Jean Chandler Urban Political Violence

Urban political violence in the fifteenth century

Jean Chandler, the author of the Codex Integrum series, has just had an academic article on Urban Political Violence published by the Martial Cultures in Medieval Towns project on Hypotheses.

“Medieval urban spaces took on a variety of forms, and in North Central Europe the Free City emerged as a somewhat unique type in the 13th-14th Centuries. Not quite as independent or ruthless as a true City State like Venice or Veliky Novgorod, they were also far more independent than many Western cities like London or Paris. The so called Free Cities of Central Europe were generally speaking largely autonomous and self-managed, while still being integrated into larger polities such as the Holy Roman Empire the Crusader State of the Teutonic Knights, or the Kingdom of Poland.

Aside from external threats, Free Cities also faced many challenges from internal power struggles and political unrest. According to one estimate, there were at least 210 uprisings in just 40 towns in the Holy Roman Empire between the late 13th and mid-14th Centuries. Again, in comparison to true city-states these internal disputes were not quite as extreme or bloody, but they could still be quite consequential. Often various factions would posture and push one another quite a bit before any actual violence broke out. Sometimes this resulted in catastrophe for the town, as was the case in Mainz in 1462, when Bishop Adolph II von Nassau took advantage of ongoing internal strife and captured the city, killed 400 people and heavily fined and then exiled all “disloyal” citizens. He permanently rescinded their rights to self-governance in 1463. In a similar conflict called the Rostocker Domfehde from 1483-1492, Rostock, weakened by internal conflicts over the construction of their new Cathedral, lost their rights to an aggressive Duke Magnus II of Mecklenberg.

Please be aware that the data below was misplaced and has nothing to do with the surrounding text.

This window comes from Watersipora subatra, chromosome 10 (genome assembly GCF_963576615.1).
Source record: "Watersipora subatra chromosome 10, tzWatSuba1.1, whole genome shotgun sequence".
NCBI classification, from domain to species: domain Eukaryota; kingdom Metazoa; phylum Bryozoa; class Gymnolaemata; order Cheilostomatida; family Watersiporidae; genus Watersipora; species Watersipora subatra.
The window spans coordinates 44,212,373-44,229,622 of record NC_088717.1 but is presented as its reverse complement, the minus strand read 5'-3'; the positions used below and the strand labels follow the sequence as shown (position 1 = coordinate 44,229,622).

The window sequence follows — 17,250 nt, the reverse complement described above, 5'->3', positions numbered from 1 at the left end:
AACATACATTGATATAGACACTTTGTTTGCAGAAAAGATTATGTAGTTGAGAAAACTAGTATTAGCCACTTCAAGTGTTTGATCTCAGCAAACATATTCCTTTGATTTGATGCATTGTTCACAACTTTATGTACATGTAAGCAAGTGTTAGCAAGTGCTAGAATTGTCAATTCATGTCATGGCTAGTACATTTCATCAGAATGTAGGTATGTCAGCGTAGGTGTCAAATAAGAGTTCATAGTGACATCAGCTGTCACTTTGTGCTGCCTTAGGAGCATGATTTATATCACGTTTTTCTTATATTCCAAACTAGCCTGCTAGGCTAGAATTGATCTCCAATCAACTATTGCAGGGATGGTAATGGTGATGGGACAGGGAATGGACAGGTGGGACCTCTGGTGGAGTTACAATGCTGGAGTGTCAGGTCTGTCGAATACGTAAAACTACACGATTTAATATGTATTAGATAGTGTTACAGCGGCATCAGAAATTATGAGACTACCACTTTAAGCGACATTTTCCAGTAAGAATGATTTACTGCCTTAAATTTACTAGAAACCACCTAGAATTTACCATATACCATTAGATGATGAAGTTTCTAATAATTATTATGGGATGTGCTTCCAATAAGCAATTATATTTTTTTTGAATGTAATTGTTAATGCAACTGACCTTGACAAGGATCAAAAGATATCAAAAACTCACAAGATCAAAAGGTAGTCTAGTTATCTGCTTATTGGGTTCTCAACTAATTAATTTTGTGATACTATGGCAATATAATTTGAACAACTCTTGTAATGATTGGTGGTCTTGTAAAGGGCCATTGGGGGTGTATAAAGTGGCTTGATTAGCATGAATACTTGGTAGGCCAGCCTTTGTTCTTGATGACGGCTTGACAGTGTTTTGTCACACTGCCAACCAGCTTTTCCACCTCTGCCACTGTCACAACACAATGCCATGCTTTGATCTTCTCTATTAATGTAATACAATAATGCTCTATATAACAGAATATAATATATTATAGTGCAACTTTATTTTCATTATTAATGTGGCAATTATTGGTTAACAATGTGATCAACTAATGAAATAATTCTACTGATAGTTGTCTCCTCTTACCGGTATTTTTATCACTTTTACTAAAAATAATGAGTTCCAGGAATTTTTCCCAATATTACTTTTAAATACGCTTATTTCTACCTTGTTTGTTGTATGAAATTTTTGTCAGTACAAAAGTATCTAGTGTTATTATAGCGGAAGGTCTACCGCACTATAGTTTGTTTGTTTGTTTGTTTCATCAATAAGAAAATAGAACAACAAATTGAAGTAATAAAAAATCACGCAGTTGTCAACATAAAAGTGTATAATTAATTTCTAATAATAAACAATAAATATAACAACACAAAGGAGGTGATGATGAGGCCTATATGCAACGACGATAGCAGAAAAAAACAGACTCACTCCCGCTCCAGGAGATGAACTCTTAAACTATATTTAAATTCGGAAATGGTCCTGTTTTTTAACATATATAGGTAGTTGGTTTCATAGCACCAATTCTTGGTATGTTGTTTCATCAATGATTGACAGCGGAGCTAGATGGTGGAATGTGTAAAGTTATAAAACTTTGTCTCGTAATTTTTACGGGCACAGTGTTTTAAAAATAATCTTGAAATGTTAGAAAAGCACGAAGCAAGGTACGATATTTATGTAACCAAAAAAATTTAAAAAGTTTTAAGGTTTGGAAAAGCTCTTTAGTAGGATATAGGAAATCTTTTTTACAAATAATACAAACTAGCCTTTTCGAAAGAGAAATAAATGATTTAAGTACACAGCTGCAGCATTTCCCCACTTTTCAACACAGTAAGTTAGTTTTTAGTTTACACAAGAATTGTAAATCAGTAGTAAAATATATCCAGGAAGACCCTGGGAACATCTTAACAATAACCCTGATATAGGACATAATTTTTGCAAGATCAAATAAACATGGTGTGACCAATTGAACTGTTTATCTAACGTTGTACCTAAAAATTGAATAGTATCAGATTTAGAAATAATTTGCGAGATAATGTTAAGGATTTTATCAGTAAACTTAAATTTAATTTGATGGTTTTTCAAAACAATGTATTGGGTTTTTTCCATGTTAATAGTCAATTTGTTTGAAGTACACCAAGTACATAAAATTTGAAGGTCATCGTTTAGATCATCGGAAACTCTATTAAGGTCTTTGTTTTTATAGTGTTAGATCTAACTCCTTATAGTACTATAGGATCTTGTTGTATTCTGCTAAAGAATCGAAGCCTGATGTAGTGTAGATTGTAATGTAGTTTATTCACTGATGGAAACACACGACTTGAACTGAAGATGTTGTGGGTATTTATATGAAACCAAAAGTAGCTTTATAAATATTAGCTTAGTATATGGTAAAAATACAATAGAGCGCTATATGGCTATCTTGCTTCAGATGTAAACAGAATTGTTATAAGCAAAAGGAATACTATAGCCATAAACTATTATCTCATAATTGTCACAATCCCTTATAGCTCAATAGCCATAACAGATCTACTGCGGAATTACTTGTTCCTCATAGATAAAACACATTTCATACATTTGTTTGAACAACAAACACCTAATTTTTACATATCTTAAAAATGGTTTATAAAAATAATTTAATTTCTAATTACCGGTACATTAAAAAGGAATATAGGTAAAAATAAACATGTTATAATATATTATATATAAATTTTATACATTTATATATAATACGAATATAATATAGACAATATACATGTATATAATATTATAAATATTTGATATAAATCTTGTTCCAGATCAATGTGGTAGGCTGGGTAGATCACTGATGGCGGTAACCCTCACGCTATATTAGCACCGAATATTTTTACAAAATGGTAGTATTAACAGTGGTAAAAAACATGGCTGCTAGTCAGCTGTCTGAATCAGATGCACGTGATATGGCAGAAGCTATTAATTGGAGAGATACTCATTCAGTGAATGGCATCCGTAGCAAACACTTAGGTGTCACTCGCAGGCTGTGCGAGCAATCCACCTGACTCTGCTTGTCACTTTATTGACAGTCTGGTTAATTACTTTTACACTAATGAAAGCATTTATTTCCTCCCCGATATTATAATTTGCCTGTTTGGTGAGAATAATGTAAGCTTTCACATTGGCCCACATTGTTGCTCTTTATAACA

Quite often however, the opposite occurred, resulting in the city being significantly strengthened, especially when the factions managed to reach a Rezeß or compromise, such as the famous Hamburg Rezeß of 1410. This conflict started with a public dispute between a visiting duke and an armorer to whom he owed money, leading to a tense standoff between the artisans and the town council which lasted two years. The 1410 Rezeß resulted in the formation of the cities first constitution and the addition of a second house in their internal parliament, contributing to the comparative stability and prosperity that Hanseatic town enjoyed and its status as a republic for the next five centuries.”

To read the full article, check out Urban political violence in the fifteenth century, from Prague to Hamburg!